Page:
How can I write thesis at subversion of capitalism at Beckett's Waiting for Godot?Please give me inforamtion about subversion of capitalist ideology at beckett's waiting for godot.
I'm going to deal with a different direction to answer your question about writing a thesis concerning Waiting for Godot. The previous answer deals with the philosophical aspects of your question. I'll deal with the practical. I think maybe you are at least partly asking for help writing the thesis statement itself, so I'll try to help you with that.
You will need to review the play with the subversion of capitalist ideology in mind. You need to gather evidence for the text that demonstrates what exactly is being revealed about capitalist ideology. Once you have this evidence, analyze and categorize it, lump everything together that demonstrates the same main point. Once you decide what can be proven, you can write a thesis.
Your thesis can deal with whatever you decide on:
- how theme contributes to the subversion
- how dialogue is used to contribute to the subversion
- how the absurd situation contributes...
- how a certain scene ...
You can use whatever you discover as the thesis for your essay. A sample:
In Beckett's Waiting for Godot, the capitalist ideology is subverted by....
I'm not writing that any of the above will necessarily work for your essay, I'm just giving examples of how to go about arriving at your thesis.
My initial reaction to the thesis statement is that it is a very interesting application of Beckett's work, but might not be capturing the full essence of its intent. Certainly, Beckett is making a strong statement about the nature of capitalist pursuits. In this mindset, the character of "Godot" would be the acquisition of material wealth and the desire to accrue more capital. This would be the notion of waiting for "Godot," as there is always more wealth to be obtained and more of its trappings which provide allure. The "waiting" would be to presume that capitalism can provide something related to substantive meaning to consciousness. Certainly, one could make this argument. However, I think Beckett was himself and in his work elusive enough to not capitulate to the idea that a statement of anti- capitalism can translate into another vision of totality. There is a definite undermining of all totalizing visions in the work, as each notion of totality and transcendence can be seen as a form of "waiting." Capitalism, socialism, or any other notion of the good which professes to be "the answer" is severely undermined with the nature of Beckett's work. With this in mind, I think that the thesis is quite meaningful, in so far as it makes clear that the work might be subversion to any notion of the transcendent good.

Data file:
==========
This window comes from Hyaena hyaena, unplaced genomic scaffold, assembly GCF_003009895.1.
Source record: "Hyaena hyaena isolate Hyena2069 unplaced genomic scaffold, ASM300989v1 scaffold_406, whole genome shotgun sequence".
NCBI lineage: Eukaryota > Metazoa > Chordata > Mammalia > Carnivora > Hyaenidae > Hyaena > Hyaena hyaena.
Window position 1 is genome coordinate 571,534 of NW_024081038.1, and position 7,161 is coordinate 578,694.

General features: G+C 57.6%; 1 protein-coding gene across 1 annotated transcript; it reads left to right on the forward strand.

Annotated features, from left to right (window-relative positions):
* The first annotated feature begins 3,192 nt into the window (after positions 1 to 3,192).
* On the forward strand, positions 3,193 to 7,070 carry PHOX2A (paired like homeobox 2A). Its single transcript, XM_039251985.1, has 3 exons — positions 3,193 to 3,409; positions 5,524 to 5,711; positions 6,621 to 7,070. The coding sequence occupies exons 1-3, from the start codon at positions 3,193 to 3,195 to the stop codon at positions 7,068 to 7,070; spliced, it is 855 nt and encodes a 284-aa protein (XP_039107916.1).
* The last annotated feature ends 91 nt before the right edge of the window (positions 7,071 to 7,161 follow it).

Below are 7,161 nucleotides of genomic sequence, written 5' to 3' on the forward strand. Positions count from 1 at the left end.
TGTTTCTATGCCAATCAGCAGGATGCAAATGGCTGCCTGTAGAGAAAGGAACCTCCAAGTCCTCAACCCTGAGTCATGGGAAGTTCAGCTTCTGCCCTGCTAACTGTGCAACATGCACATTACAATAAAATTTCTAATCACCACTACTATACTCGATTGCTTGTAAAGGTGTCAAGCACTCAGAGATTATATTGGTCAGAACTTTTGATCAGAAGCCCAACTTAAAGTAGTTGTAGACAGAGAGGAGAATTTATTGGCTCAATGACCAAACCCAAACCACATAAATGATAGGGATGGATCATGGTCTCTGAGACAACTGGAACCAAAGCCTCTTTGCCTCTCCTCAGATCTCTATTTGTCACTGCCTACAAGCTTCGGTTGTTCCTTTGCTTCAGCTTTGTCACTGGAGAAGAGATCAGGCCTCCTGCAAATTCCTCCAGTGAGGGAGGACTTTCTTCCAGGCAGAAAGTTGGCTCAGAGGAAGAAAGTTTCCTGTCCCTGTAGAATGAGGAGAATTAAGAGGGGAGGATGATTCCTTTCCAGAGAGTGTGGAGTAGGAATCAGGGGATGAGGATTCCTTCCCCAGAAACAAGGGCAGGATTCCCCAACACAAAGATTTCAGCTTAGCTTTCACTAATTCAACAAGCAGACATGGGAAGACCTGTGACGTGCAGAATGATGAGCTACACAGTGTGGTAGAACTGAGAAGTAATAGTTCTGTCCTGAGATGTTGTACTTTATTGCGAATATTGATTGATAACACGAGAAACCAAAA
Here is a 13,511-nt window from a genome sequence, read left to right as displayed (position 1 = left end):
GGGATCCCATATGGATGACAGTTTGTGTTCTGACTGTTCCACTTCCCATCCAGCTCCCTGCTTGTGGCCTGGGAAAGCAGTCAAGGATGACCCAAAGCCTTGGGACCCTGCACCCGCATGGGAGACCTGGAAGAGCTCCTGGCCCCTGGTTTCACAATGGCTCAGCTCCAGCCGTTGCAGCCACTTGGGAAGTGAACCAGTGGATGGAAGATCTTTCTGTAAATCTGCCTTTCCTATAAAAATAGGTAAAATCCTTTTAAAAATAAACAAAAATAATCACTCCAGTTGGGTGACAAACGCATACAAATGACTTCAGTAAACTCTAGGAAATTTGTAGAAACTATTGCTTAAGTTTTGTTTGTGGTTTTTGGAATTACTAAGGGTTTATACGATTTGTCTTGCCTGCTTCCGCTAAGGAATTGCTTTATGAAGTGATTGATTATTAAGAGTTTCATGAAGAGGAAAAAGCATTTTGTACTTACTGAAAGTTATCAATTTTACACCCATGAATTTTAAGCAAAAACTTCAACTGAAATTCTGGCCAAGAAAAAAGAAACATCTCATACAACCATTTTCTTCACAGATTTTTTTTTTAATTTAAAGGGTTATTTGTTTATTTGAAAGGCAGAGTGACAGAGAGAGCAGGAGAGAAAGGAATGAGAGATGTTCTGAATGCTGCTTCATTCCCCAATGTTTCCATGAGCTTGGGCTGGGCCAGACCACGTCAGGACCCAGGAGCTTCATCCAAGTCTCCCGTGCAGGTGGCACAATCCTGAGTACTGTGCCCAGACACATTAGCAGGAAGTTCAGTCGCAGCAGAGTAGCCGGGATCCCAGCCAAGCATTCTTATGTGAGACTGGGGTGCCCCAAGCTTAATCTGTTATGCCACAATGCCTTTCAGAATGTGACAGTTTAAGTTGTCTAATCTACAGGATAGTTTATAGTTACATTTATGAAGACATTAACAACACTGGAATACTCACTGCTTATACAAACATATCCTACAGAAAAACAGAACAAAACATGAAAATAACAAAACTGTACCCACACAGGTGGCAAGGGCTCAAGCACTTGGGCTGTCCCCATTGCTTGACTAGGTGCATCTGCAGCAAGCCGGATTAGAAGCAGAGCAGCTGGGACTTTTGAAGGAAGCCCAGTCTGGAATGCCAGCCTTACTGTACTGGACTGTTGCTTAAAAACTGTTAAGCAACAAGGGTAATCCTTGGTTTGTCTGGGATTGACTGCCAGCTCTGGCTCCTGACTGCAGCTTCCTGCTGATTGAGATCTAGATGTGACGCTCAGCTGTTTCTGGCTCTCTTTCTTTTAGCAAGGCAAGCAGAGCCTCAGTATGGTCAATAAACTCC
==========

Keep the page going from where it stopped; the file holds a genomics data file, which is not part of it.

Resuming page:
Beckett's whole body of work especially Godot and Endgame are often considered to be texts that depict the alienation of the capitalist subject. Adorno's article on Endgame is a case in point. Beckett's inversion of all possible ideologies (all ideologies are dictatorial, as it were) in the semantic dead ends and neutralizations in the play are evocative of a subversion of capitalism. The stress on the de-classed and renegadede category of the tramp, the parody of pedagogy and all forms of imposed truths, the continually reversible master-slave relation of Lucky and Pozzo which does not posit the Hegelian master-slave dialectic but rather shows its loop-holes---all these are inroads into the work, as far as the given theme is concerned.
Brecht had even sketched a socialist version of this play in his last years. His death made the production a Godot like absence, for which we still wait, only in vain.